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Day 77: An (Inescapable) Day With Football

October 24, 2010

Saturday was impossible; the polar opposite of this site’s intention.  A total disaster on the primary front.

But it was nice to see the other side of the world again.

Melissa and I started with a drive to pick up her grandmother on our way to the city of Taft’s 100th anniversary parade.  Caught former Boston Herald and current ESPN writer Howard Bryant on NPR’s “Weekend Edition” previewing an upcoming article where he claims that football will see its demise not because of steroid use but due to the lack of progress in preventing serious head and spinal injuries.  Bryant’s abstract statement with host Scott Simon was extremely intriguing:

Mr. BRYANT: Well, you’ve got this collision – no pun intended – between whether people would watch this sport when you take the violence out of it. The sport has lost its moral legitimacy right now because you’ve got critical mass. This sport – you cannot name another sport where paralysis is a routine risk.

It’s not a question of whether or not the players are taking the risk on their own. It’s simply the fact that we know that this sport is unsafe. We know that driving a car without a seatbelt – we know the risk involved, but that doesn’t mean that you’re allowed to do it.

This sport is in a lot of trouble. And we all thought it was be performance-enhancing drugs that did it. It’s actually safety and concussions that are bringing this sport to a real confrontation with itself. And I’m sure Congress will get involved very soon.

We arrived in Taft, met with Melissa’s parents and grandparents, and walked to our vantage point for the parade.  The small-town Main Street parade conjures all of the best and worst reflections of rural Americana.  First, a convoy of classic cars from the 40s and 50s.  Next, an oil-derrick themed float manned by a class of 1st graders celebrating the city’s industrial heritage.  Then came the football floats…the high school cheer squad…the junior college booster club…the pandering unopposed Republican congressman…I held my entertainment by anticipating which group would march through the fresh pile left behind by the Pony Express re-enactors.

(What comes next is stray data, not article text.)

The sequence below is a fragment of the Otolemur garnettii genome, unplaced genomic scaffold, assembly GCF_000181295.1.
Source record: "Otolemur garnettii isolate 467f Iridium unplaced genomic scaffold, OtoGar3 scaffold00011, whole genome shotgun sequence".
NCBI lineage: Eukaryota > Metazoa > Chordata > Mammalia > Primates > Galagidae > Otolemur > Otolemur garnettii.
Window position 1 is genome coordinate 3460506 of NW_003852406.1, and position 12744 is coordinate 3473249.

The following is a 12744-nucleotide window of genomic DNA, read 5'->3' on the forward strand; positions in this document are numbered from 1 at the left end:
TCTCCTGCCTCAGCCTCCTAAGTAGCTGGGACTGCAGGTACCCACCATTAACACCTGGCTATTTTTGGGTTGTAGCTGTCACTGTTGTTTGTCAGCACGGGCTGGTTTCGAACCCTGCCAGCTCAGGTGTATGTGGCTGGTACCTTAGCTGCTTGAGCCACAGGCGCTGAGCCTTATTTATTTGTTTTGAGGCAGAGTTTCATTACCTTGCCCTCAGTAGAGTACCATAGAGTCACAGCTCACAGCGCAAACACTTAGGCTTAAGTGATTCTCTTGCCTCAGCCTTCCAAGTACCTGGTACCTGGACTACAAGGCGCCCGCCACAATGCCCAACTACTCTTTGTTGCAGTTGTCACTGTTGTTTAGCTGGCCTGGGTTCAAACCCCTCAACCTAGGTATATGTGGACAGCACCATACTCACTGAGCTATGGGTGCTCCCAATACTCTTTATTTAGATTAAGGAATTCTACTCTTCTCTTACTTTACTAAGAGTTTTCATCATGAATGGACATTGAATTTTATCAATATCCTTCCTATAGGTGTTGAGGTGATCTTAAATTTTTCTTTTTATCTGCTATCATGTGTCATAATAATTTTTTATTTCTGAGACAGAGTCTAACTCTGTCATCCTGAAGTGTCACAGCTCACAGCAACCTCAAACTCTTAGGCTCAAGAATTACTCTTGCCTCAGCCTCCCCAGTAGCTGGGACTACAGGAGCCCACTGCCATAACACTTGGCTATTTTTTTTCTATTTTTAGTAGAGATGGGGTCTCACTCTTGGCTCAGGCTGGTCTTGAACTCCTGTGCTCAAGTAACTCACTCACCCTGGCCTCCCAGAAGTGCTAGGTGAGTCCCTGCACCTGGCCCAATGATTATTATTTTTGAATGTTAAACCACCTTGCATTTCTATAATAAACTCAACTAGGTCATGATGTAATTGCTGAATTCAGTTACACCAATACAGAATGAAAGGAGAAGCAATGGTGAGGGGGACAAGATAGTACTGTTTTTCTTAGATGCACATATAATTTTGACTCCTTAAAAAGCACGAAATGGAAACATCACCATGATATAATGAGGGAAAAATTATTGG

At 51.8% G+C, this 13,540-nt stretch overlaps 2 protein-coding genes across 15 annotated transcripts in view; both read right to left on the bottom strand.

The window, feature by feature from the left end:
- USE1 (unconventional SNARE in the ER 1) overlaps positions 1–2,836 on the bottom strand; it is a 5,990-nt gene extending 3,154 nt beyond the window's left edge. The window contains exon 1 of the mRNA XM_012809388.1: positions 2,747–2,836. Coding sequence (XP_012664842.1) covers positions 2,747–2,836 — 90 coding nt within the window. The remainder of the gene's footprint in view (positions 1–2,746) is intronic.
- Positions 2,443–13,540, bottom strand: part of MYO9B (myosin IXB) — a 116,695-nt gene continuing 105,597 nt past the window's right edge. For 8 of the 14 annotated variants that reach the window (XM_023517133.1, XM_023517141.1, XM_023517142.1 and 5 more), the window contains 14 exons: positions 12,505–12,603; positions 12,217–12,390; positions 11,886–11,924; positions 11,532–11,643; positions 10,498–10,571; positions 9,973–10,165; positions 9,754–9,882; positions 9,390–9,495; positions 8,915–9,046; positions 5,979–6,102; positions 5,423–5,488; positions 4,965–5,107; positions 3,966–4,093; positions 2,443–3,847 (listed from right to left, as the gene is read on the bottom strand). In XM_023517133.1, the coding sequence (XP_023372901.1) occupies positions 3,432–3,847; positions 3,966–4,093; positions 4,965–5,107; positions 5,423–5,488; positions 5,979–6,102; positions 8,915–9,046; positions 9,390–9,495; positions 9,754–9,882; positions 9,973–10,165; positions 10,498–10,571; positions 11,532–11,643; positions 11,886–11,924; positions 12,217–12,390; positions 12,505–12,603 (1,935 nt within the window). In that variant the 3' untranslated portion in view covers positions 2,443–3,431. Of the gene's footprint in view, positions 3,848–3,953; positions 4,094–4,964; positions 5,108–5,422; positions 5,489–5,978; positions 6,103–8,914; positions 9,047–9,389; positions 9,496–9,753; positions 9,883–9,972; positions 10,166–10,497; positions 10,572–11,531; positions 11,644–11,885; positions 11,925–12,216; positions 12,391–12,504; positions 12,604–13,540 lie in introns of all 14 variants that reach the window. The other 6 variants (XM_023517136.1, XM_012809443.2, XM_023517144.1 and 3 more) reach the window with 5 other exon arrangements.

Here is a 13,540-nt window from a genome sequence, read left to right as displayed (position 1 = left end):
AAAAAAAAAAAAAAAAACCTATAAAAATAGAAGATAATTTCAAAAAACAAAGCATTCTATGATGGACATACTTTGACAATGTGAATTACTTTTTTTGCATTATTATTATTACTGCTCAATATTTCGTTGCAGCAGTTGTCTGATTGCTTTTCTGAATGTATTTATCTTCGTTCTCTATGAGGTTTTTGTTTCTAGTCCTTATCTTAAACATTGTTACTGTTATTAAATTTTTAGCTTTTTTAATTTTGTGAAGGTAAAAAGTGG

We headed back to Melissa’s parents’ house and I stayed behind with Melissa’s father while the ladies visited the craft fair.  It was still late in the morning, so it would be a while before the first pitch of NLCS Game 6.  All that remained within the vast wasteland of television programming…was college football.

Melissa’s father has been wonderfully courteous during our encounters during the Year Without Football and I had felt guilty; I didn’t want my project to interfere with his enjoyment of the game.  He leaned over and added persuasively, “Y’know…you don’t REALLY have to not watch…it’s not like anyone will know about it.”  I politely declined in the interest of self-discipline but made it clear that if he flipped to a channel that had a game, I wouldn’t storm out of the room or rudely separate myself from the situation.

He flipped to CBS’ coverage of Auburn/LSU.  As we watched, I slid right back into spectator mode without missing a beat.  I noted Verne Lundquist’s subtle yet noticable disdain for his color commentator.  We commented on Auburn’s stylistic similarity to the run-favoring teams of the 50s and 60s.  We noted Navy’s recent successes over Notre Dame and I related the hair-pulling stress induced by attempting to provide play-by-play when the Midshipmen ran the triple option back in the mid-2000s.  I was surprised to learn that news of Oklahoma’s demise were greatly exaggerated (until later that night, apparently).  I related my frustration that the only teams that are seriously considered for the BCS title are Ohio State, Oklahoma, Texas, Florida, Alabama and USC (when they’re eligible).

The conversation was relevant and collaborative; it was also the most blatant betrayal of the project to this point.  Until later that night…

Melissa and I were invited to a quasi-reunion with some high school friends following an alumni game between Taft and Bakersfield.  I was an obvious outsider due to my East Coast transplant status AND as an alumnus of a high school which didn’t offer football.  I declined to mentioned my project after subtle urging from Melissa and because of my interest to observe the high school players “in their native setting.”

We were one of the first couples to arrive only because one of the invitees needed to be taken to the hospital after suffering a knee injury during the game.  The mood was somber yet jovial as the attendees reveled in their chance to reconnect with their high school glories.  What amazed me was how in tune each of these gentlemen was with their inner geek.  First, a recount of a visit to this weekend’s BlizzCon in Anaheim.  Then, a discussion of preferred and obscure adult beverages including a recommendation and testimonial appreciation of the work of Zane Lamprey.  Later, the cell phones lit as we sought the results of the NLCS and the Brock Lesnar fight.  Near the end, the injured player joined the festivities in battered but good spirits.  He propped his newly-stabilized leg (sans connections via patella tendon or quadricep muscles), opened one of my donated Sam Adams and joined in the festivities none the worse for emotional wear.

It’s a great feeling when the days go by exactly as you planned.  It’s even better when they exceed your expectations.  That’s the impression I walked away with after my first fully-immersed day with no escape since the start of Year Without Football.

DR

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